Employing the power of AI to hunt for tumor cells, a Cancer detecting tool has been developed by a group of researchers that has the ability to detect the early stages of lung cancer.
The researchers at the Baltimore-based biotech company DELFI Diagnostics have developed the machine learning-based blood testing technology that could greatly help in the detection of early stages of lung cancer.
As per the reports, the tool was able to detect roughly 90 percent of cancer cases out of 800 individuals that were screened for lung cancer.
DELFI CMO Peter Bach asserted by saying, “These results suggest that the DELFI lung cancer screening technology could help reduce lung cancer deaths by offering a convenient, high-performing test to people who are (United States Preventive Services Taskforce) eligible.”
Bach added, “We have already begun enrollment of a 1,700-patient, prospective, case-control study to generate the clinical evidence that would underpin a commercial lung screening test.”
Regarding the testing procedure, the cancer-detecting blood test focuses on tiny traces of cancer DNA that can be found in a person’s bloodstream, and instead of catching specific fragments of tumor DNA, like some other cancer blood tests currently in development, the new test looks for patterns of DNA fragmentation unique to cancer.
Additionally, the blood test is also much easier to administer when compared to low-dose CT scans (LDCT), allowing more individuals to be screened in shorter periods of time.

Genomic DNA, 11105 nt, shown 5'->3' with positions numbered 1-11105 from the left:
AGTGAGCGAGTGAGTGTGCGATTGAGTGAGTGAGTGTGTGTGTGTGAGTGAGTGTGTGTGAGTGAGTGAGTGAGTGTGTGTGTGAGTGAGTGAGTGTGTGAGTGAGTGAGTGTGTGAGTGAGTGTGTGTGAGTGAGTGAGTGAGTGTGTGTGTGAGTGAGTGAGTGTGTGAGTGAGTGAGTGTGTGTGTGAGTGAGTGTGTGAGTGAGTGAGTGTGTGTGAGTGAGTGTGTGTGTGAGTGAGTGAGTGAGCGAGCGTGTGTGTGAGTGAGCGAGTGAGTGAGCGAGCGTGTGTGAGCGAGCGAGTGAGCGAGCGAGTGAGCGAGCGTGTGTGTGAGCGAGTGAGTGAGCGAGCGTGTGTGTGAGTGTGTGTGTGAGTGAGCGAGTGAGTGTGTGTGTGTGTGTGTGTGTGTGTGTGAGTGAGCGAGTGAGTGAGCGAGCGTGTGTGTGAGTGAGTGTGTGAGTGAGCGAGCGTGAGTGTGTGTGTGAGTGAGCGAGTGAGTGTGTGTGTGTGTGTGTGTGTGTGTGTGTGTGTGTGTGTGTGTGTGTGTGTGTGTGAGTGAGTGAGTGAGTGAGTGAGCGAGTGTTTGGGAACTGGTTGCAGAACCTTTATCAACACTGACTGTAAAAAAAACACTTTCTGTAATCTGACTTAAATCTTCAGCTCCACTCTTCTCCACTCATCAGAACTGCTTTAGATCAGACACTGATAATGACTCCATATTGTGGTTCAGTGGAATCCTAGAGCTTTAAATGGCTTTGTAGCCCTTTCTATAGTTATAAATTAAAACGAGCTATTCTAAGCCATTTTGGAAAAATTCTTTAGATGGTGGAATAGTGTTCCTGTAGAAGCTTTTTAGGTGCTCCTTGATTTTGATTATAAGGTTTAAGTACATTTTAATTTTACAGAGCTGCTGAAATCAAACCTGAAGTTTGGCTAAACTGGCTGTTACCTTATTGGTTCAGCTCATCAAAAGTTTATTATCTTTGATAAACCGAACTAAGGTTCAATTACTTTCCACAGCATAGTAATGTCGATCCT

In a study published in the journal Nature Communications, the team outlines how the diagnostic tool can analyze genome-wide cell-free DNA fragmentation (cfDNAs) profiles, nucleic acid fragments present in the bloodstream, that can indicate the presence of tumor cells, with astonishing degrees of accuracy.
The study further showed the DELFI approach effectively detected 94 percent of lung cancer patients. Later-stage lung cancer patients were more accurately detected, with 96 percent of stage 3/4 lung cancers picked up by the method.
Rob Scharpf, a co-author on the new study, said, “DNA fragmentation patterns provide a remarkable fingerprint for early detection of cancer that we believe could be the basis of a widely available liquid biopsy test for patients with lung cancer.”
Meanwhile, a larger clinical trial is now underway to test the DELFI approach, and the ongoing trial will look to refine the test’s sensitivity and specificity detecting lung cancer, while also working to differentiate lung cancer cfDNA patterns from other kinds of cancers, such as bladder, kidney and colorectal.